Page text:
While doing research on my family history on Ancestry.com, I was surprised to learn the town of Seth, W.Va., 11 miles east-northwest of Madison, W.Va., in Boone County, was first known as Coon Mills, W.Va.
The town was named for its oldest settler and a relative of mine, Adam Coon, who owned three mills on Big Coal River, and was one of the first justices of the peace at the first meeting of the Boone County Court, and was instrumental in helping form Boone County, W.Va., named for Daniel Boone, a noted hunter and explorer who made his home in the great Kanawha Valley from 1788 to 1795.
Searching Ancestry.com, I also found that Adam Coon was also sheriff of Boone County, W.Va., from 1871 to 1872, and was a slave owner, who still had a former slave in his household long after the Civil War.
Adam Coon was the son of Jacob and Elizabeth Ashe Coon, and was born in Coon's Fort in Harrison County.W.Va., in 1798, a fort named after Joseph and Phillip Coon, other relatives of mine who built the fort on land they owned in Harrison County, under the direction of Captain James Booth.
The Coon's fort historical marker on Route 19 today in Harrison County, W.Va., states the fort built in 1777 was dismantled in 1789, and was an important place of refuge from Indians for many early settlers in the Kanawha Valley.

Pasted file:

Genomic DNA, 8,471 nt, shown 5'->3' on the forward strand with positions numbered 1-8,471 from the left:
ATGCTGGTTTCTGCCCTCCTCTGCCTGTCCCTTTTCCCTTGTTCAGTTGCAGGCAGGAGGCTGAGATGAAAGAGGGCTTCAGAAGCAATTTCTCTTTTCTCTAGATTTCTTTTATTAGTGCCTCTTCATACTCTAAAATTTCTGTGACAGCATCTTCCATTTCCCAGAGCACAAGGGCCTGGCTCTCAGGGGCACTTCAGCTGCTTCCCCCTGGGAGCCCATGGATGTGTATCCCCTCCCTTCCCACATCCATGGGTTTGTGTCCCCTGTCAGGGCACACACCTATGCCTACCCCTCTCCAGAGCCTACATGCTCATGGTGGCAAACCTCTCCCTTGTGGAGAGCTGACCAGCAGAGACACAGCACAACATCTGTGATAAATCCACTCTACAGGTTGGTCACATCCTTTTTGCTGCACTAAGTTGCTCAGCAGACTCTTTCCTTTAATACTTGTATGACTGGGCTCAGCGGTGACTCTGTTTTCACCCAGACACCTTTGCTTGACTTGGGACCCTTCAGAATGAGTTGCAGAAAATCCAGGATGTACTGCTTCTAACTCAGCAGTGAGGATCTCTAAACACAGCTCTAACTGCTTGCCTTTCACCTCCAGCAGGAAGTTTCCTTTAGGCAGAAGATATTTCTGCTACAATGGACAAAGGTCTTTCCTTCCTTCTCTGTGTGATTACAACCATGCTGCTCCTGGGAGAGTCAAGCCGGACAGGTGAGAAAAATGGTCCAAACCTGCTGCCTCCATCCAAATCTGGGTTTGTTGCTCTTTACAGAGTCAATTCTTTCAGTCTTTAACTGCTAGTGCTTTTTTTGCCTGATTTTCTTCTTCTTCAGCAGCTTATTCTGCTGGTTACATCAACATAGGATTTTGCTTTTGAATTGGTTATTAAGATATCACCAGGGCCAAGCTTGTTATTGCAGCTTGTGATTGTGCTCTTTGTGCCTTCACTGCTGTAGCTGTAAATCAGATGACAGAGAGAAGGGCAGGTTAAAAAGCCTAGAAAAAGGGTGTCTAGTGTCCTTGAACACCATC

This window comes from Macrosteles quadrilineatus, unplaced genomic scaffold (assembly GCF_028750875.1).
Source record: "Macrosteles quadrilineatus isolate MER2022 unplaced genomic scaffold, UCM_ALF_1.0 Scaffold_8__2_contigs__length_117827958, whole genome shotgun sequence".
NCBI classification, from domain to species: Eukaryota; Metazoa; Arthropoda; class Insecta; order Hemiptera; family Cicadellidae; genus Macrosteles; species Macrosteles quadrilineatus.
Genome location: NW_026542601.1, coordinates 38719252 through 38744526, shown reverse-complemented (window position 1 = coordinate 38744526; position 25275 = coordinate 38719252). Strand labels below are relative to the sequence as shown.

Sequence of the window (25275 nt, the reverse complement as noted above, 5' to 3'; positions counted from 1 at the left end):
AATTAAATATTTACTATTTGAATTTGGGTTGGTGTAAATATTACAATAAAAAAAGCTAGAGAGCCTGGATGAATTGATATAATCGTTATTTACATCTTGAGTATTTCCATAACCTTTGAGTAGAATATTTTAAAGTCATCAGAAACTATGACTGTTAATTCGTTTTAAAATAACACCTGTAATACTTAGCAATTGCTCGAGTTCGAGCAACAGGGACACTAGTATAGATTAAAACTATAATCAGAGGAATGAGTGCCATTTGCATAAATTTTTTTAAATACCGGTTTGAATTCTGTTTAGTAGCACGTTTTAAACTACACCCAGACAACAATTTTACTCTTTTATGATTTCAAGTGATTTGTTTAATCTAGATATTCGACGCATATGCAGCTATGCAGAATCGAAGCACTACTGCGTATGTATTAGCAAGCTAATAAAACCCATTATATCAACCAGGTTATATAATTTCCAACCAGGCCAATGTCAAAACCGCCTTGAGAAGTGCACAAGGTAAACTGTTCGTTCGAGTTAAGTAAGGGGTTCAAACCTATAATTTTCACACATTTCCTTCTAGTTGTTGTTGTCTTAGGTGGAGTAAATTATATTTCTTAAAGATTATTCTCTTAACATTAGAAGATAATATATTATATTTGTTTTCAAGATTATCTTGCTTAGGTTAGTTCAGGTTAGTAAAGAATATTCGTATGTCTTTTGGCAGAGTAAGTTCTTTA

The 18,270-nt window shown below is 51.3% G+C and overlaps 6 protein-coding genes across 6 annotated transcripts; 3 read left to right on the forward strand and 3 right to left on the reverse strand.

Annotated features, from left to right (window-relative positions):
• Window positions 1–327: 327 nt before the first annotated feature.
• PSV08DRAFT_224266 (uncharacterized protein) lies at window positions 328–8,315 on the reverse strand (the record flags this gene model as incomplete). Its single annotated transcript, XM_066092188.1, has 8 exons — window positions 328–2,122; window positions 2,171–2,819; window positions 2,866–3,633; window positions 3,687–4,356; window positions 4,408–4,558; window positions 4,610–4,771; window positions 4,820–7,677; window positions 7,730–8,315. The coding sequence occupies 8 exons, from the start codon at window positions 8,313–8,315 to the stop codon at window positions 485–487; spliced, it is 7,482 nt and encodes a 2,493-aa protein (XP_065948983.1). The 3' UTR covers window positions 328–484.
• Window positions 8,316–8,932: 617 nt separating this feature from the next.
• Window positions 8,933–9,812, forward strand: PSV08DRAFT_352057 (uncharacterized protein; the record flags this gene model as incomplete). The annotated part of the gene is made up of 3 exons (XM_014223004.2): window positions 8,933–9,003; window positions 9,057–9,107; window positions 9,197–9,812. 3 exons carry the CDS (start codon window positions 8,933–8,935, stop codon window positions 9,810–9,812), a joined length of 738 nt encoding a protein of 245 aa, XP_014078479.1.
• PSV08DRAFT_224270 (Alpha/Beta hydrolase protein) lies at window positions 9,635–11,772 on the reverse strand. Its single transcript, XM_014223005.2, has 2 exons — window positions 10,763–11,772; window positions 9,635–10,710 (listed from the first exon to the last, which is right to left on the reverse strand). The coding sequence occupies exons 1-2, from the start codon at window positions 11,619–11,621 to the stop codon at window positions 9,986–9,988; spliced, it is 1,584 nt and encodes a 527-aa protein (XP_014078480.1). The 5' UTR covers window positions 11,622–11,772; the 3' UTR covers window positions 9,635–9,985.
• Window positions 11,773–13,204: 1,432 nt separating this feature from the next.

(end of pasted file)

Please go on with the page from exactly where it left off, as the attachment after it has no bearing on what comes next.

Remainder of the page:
Researching marriage license, I found that Adam Coon married Hannah Meadows in Kanawha County, W.Va., on July 28, 1836, and after her death, he married Nancy Ferrell From Monroe County,W.Va. Between both marriages, Adam Coon was father to 15 children, whom he named all his sons after famous people such as Andrew Jackson, George Washington, Christopher Columbus and other famous people of that era.
Looking back on these famous political blood relatives I didn't know I had, you suppose that might have been the reason I filed a petition to run as mayor of Marietta in 1987, and lost by only 46 votes to an opponent that moved to Columbus and didn't want the job.
In next week's column, tell you about the first record that was ever played on Dick Clark's American Bandstand out of Philadelphia, and what the record is worth today in good condition. Also tell you what some of those regular dancers on the show are into today, Pat and Carmen, Joyce and Norman and other '50s regulars. See you back here next week, you hear?
Larry Koon is the author of several price guide books on antiques and collectibles. His column appears every Monday on Life. Send letters to Treasure in the Attic, c/o The Marietta Times, 700 Channel Lane, Marietta 45750; or e-mail him at firstname.lastname@example.org. When writing, send a complete description of the item, along with size, color, any markings on the item along with condition the item is in, and how the item was obtained, and any other information. If possible, send a photograph. Letters will be answered through this column.